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Lower Canada Rebellions
Part of the Rebellions of 1837
The Battle of Saint-Eustache, Lower Canada.
Date6 November 1837 — 10 November 1838
LocationLower Canada, present-day Quebec
Result Military suppression of Patriote rebellion and defeat of American interventions
Unification of Upper and Lower Canada into the Province of Canada.
United Kingdom United Kingdom
United Kingdom Lower Canada Loyalists
Flag of the Patriote movement (Lower Canada).svg Patriotes
 United States sympathizers
Commanders and leaders
John Colborne,
Charles Gore,
Lewis Odell,
John Scriver,
George Augustus Wetherall
Thomas Storrow Brown,
Jean-Olivier Chénier,
Robert Nelson,
Wolfred Nelson,
Ferdinand-Alphonse Oklowski,
Louis-Joseph Papineau
1,380 regulars, rising to 10,000 by mid-1838
23,000 militia
~4,100 Patriotes
25,000 Americans[1]
Casualties and losses
32 combat dead,
47 wounded
[citation needed]
73 dead,
1,600 wounded or captured,
29 executed for treason,
58 deported to Australia

The Lower Canada Rebellion (French: La rébellion du Bas-Canada), commonly referred to as the Patriots' War (French: la Guerre des patriotes) by Quebecers, is the name given to the armed conflict between the rebels of Lower Canada (now Quebec) and the British colonial power of that province. Together with the simultaneous Upper Canada Rebellion in the neighbouring colony of Upper Canada (now Ontario), it formed the Rebellions of 1837.


The rebellion of Lower Canada continued in 1838 and is often called Les rébellions de 1837–38 in Quebec. The actions of the rebels resulted in the declaration of martial law, and a first armed conflict occurred in 1837 when the 26 members of the Patriote movement who had been charged with illegal activities chose to resist their arrest by the authorities under the direction of John Colborne. In 1838, two major armed conflicts occurred when groups of Lower Canadian Patriotes led by Robert Nelson crossed the American border in an attempt to invade Lower Canada and Upper Canada, drive the British army out and establish independent republics, including the Republic of Lower Canada.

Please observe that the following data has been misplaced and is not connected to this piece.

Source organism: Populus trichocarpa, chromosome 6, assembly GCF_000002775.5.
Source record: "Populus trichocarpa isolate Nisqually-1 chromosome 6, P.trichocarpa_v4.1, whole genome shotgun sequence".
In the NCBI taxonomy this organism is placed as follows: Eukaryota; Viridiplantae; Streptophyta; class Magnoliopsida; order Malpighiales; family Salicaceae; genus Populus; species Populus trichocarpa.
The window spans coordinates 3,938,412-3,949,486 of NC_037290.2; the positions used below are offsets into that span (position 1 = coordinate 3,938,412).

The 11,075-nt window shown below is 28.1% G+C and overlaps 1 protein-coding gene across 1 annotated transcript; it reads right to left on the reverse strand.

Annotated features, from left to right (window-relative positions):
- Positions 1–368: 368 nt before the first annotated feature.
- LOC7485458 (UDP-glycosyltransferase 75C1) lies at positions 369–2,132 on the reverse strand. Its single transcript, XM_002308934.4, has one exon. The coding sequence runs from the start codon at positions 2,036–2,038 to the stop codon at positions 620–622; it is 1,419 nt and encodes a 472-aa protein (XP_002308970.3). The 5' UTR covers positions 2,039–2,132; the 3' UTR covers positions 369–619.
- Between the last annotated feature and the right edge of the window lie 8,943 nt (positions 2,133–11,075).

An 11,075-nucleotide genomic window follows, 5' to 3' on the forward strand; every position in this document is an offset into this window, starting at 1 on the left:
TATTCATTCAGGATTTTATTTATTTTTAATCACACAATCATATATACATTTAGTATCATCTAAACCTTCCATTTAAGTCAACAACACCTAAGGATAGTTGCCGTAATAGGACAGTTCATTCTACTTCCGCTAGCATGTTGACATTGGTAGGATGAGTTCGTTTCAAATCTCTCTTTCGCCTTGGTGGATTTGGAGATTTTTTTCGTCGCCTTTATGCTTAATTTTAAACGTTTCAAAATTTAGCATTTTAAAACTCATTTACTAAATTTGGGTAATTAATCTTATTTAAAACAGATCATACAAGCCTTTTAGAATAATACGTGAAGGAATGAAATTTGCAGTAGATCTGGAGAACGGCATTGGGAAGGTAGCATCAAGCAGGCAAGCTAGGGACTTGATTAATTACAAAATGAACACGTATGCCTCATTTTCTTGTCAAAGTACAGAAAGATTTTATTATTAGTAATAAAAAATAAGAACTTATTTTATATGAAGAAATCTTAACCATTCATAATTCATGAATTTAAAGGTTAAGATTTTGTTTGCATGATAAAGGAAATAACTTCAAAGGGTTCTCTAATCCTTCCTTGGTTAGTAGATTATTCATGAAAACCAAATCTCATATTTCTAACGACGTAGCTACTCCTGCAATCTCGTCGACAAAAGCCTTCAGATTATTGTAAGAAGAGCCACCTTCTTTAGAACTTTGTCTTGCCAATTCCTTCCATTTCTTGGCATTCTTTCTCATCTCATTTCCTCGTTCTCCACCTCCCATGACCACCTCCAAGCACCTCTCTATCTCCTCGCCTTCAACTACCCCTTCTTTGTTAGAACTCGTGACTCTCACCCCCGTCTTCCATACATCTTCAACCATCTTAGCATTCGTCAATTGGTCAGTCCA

These events are often misreported,[citation needed] which moves the attention away from three decades of political battles between the Parti patriote of James Stuart and Louis-Joseph Papineau, who were seeking accountability from the elected government and governor of the colony. However, the unelected body was dominated by a small group of mainly businessmen known as the Château Clique, the equivalent of the Family Compact in Upper Canada. The movement for reform took shape in a period of economic disfranchisement of the French-speaking majority and working-class English-speaking citizens. But the rebellion focused on the unfairness of colonial governing as such, as many of the leaders and participants were English-speaking citizens of Lower Canada. In banking, the timber trade, and transportation, Anglophones were seen as disproportionately represented. At the same time, some among the Anglophone business elite were advocating for a union of Upper and Lower Canada to ensure competitiveness on a national scale with the increasingly large and powerful economy of the United States (who, in part, inspired the rebels by their own successful war of independence). The unification of the colony was a plan favoured by the British-appointed governor, George Ramsey, Earl of Dalhousie. The reaction was a growing sense of nationalism among English and the French-speaking citizens, which solidified into the Parti canadien (after 1826 called the Parti patriote).

In 1811, James Stuart became leader of the Parti Canadien in the assembly and in 1815, reformer Louis-Joseph Papineau was elected Assembly speaker. The Assembly, while elected, had little power; its decisions could be vetoed by a legislative council and the governor appointed by the British government. Dalhousie and Papineau were soon at odds over the issue of uniting the Canadas. Dalhousie forced an election in 1827 rather than accept Papineau as speaker. Sympathizers to the reform movement in England had Dalhousie forced from his position and reappointed to India. Still, the legislative council and the assembly were not able to reach a compromise. By 1834, the assembly had passed the Ninety-Two Resolutions, outlining its grievances against the legislative council. At that point, the Patriote movement was supported by an overwhelming majority of the population of all origins.

Later in 1834, the Parti Patriote swept the election with more than three-quarters of the popular vote. However, the reformers in Lower Canada were divided over several issues. A moderate reformer named John Neilson had quit the party in 1830 and joined the Constitutional Association four years later. Papineau's anti-clerical position alienated reformers in the Catholic Church, and his support for secular rather than religious schools made him a powerful enemy in Bishop Jean-Jacques Lartigue. Lartigue called on all Catholics to reject the reform movement and support the authorities, forcing many to choose between their religion and their political convictions.

Flag used by the Patriotes between 1832 and 1838

However, Papineau continued to push for reform. He petitioned the British government to bring about reform, but in March 1837 the government of Lord Melbourne rejected all of Papineau's requests. Papineau then organized protests and assemblies, and eventually approved the paramilitary Société des Fils de la Liberté during the Assemblée des six-comtés.